Here's a fun site:
About Less WrongIt's kind of off-topic, but still relevant to the general topic of reasoning and logic.
Interested in improving your reasoning and decision-making skills? Then you've come to the right place.
Less Wrong is a large, active website for people who try to think rationally. To get a quick idea of why rationality is important and how to develop it, try reading Your Intuitions Are Not Magic, The Cognitive Science of Rationality, or What I've Learned From Less Wrong.
I would suggest, given our natural human irrationality, that it is not off-topic at all.
We have to learn
to use rational-critical thinking. It's not something we are born with, but a skill that we have to learn - like riding a bike. That's why they started teaching it as an "O" (Ordinary) Level syllabus in UK secondary schools some years back (better late than never). They found - perhaps unsurprisingly - that it was definitely a transferable
skill and that it helped students to not only improve their grades in other "O" Level subjects, but also to be able to better cope with university 101 material.
I gathered from my reading that the idea for introducing it to secondary schools was partly because the results of tests on student intake to universities showed that they lacked (amongst other things) rational-critical thinking skills - so, to work around the problem, universities started teaching it as part of entrance foundation courses at university and then later addressed the problem directly by shifting the rational-critical thinking training to secondary level. That way, all children could thus benefit, whether they went on to university or not, and, as I noted above, they found that it was a transferable skill that benefited secondary student grades on other "O" Level subjects.
You arguably could not have
a rational discussion about Peer Review and the Scientific Process
if you were not employing critical thinking - i.e., reasoning and logic.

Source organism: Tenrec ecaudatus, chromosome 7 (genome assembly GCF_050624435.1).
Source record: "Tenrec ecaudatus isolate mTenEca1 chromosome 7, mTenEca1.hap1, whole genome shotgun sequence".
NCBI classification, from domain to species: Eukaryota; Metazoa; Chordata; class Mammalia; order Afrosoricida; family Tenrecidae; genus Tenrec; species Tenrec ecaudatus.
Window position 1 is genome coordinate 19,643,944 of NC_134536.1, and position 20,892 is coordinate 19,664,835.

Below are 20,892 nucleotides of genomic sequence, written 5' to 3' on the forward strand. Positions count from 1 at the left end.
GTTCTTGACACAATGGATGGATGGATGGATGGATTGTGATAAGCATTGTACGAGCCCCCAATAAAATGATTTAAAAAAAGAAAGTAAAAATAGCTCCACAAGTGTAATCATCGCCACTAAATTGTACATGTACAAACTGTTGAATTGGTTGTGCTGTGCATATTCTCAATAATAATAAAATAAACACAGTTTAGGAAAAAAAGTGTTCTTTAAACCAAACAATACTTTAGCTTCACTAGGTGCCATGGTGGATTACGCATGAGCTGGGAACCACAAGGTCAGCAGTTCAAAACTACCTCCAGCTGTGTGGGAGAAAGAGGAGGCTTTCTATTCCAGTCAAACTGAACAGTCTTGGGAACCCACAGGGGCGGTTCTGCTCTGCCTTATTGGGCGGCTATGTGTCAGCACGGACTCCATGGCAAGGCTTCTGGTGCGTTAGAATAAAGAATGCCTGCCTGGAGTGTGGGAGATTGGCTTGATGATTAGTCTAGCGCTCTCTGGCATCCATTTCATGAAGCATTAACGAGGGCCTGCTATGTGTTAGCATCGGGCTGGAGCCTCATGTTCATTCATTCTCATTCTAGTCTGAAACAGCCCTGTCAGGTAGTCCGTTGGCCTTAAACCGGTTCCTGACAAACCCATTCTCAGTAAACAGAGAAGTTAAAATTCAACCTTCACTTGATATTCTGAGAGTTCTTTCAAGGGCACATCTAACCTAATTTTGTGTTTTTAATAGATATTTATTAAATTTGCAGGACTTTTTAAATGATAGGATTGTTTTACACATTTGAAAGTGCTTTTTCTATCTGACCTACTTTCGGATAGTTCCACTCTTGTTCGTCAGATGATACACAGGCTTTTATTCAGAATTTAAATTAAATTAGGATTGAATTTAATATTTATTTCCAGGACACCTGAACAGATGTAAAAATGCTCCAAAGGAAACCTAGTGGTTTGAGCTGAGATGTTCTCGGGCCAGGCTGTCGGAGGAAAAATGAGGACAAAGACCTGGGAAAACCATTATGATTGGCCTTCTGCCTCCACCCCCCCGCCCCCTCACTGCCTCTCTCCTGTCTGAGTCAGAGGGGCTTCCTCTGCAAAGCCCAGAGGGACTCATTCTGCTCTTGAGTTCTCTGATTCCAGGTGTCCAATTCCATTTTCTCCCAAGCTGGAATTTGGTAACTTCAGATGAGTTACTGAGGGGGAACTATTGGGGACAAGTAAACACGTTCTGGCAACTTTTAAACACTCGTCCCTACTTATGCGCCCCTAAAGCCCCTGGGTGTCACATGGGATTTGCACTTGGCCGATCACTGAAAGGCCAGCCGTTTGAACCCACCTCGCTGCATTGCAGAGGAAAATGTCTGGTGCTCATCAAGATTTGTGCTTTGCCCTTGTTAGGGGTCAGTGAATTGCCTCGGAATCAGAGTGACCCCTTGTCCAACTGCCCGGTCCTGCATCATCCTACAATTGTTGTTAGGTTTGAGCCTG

I have used that site you point to (http://lesswrong.com/
) quite a bit, to check/help improve my own reasoning skills, and have pointed other people (including my then 11 y/o daughter) to it as well. It's rather useful.
To understand a deeper potential significance of this, consider The Parable of the Talents
(Matthew 25:14-30; Luke 19:12-28). In this case, the Intellect
is one of our servants.
Why would we deliberately continue to squander, cripple or imprison our intellects in ignorance, shuttering it up, uneducated, in a dark box, throughout the duration of our lives, when once we can understand this simple truth: that everything of ourselves has been given to us - a gift of Life - and that it is up to us to make the fullest use of our gifts, and that it is never
too late to start?
As I wrote above:
"However, the depressing reality seems too often to be that many people are so unable to think rationally for themselves that they seem gullible to this kind of barrage of logical fallacy. One's head would be full of a confusing and probably conflicting mass of invalid premises, with ergo no real knowledge or understanding of truth."
This is a very old
idea and the stuff of wisdom. Fiat lux
- literally, "Let there be light".
From the third verse of the Book of Genesis. In the King James Bible, it reads, in context:
- 1:1 - In the beginning God created the heaven and the earth.
- 1:2 - And the earth was without form, and void; and darkness was upon the face of the deep. And the Spirit of God moved upon the face of the waters.
- 1:3 - And God said, Let there be light: and there was light.
- 1:4 - And God saw the light, and it was good; and God divided the light from the darkness.
I would prefer to exist in the light, and am still working on it.